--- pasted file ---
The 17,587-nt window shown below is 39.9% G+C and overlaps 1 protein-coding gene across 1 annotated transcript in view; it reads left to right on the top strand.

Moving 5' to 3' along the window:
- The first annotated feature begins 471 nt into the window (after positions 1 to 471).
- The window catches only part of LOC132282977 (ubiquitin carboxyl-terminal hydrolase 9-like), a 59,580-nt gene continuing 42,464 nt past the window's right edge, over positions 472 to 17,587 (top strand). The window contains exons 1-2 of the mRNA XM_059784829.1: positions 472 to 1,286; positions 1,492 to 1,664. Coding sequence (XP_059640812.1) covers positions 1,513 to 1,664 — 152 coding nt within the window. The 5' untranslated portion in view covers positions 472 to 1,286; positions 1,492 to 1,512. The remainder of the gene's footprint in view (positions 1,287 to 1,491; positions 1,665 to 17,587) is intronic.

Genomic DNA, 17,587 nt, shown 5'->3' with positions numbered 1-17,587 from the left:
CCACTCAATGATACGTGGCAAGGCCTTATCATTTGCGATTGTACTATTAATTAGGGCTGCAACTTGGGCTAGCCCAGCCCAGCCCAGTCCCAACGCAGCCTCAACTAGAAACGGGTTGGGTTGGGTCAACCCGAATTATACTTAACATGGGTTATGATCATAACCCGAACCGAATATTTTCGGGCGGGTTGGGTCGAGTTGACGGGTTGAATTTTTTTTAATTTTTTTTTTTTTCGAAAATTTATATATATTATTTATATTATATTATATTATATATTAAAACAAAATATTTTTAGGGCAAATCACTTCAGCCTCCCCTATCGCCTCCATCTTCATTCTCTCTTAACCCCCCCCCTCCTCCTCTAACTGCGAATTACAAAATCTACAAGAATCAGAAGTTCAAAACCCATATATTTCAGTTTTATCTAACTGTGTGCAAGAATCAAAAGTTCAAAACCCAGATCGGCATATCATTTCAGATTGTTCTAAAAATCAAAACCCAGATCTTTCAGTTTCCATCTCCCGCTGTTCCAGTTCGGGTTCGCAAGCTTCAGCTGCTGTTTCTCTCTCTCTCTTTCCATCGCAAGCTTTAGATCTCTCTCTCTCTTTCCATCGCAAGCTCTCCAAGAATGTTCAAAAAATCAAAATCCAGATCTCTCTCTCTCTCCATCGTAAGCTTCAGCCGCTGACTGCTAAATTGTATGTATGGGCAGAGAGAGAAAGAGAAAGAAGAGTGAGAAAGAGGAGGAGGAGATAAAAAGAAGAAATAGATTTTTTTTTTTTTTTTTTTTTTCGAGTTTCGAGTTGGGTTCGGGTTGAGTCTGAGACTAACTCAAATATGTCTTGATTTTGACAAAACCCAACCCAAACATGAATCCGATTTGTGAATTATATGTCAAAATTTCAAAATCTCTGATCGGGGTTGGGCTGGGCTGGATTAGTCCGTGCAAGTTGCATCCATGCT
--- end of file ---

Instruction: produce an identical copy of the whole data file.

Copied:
The 17,587-nt window shown below is 39.9% G+C and overlaps 1 protein-coding gene across 1 annotated transcript in view; it reads left to right on the top strand.

Moving 5' to 3' along the window:
- The first annotated feature begins 471 nt into the window (after positions 1 to 471).
- The window catches only part of LOC132282977 (ubiquitin carboxyl-terminal hydrolase 9-like), a 59,580-nt gene continuing 42,464 nt past the window's right edge, over positions 472 to 17,587 (top strand). The window contains exons 1-2 of the mRNA XM_059784829.1: positions 472 to 1,286; positions 1,492 to 1,664. Coding sequence (XP_059640812.1) covers positions 1,513 to 1,664 — 152 coding nt within the window. The 5' untranslated portion in view covers positions 472 to 1,286; positions 1,492 to 1,512. The remainder of the gene's footprint in view (positions 1,287 to 1,491; positions 1,665 to 17,587) is intronic.

Genomic DNA, 17,587 nt, shown 5'->3' with positions numbered 1-17,587 from the left:
CCACTCAATGATACGTGGCAAGGCCTTATCATTTGCGATTGTACTATTAATTAGGGCTGCAACTTGGGCTAGCCCAGCCCAGCCCAGTCCCAACGCAGCCTCAACTAGAAACGGGTTGGGTTGGGTCAACCCGAATTATACTTAACATGGGTTATGATCATAACCCGAACCGAATATTTTCGGGCGGGTTGGGTCGAGTTGACGGGTTGAATTTTTTTTAATTTTTTTTTTTTTCGAAAATTTATATATATTATTTATATTATATTATATTATATATTAAAACAAAATATTTTTAGGGCAAATCACTTCAGCCTCCCCTATCGCCTCCATCTTCATTCTCTCTTAACCCCCCCCCTCCTCCTCTAACTGCGAATTACAAAATCTACAAGAATCAGAAGTTCAAAACCCATATATTTCAGTTTTATCTAACTGTGTGCAAGAATCAAAAGTTCAAAACCCAGATCGGCATATCATTTCAGATTGTTCTAAAAATCAAAACCCAGATCTTTCAGTTTCCATCTCCCGCTGTTCCAGTTCGGGTTCGCAAGCTTCAGCTGCTGTTTCTCTCTCTCTCTTTCCATCGCAAGCTTTAGATCTCTCTCTCTCTTTCCATCGCAAGCTCTCCAAGAATGTTCAAAAAATCAAAATCCAGATCTCTCTCTCTCTCCATCGTAAGCTTCAGCCGCTGACTGCTAAATTGTATGTATGGGCAGAGAGAGAAAGAGAAAGAAGAGTGAGAAAGAGGAGGAGGAGATAAAAAGAAGAAATAGATTTTTTTTTTTTTTTTTTTTTTCGAGTTTCGAGTTGGGTTCGGGTTGAGTCTGAGACTAACTCAAATATGTCTTGATTTTGACAAAACCCAACCCAAACATGAATCCGATTTGTGAATTATATGTCAAAATTTCAAAATCTCTGATCGGGGTTGGGCTGGGCTGGATTAGTCCGTGCAAGTTGCATCCATGCT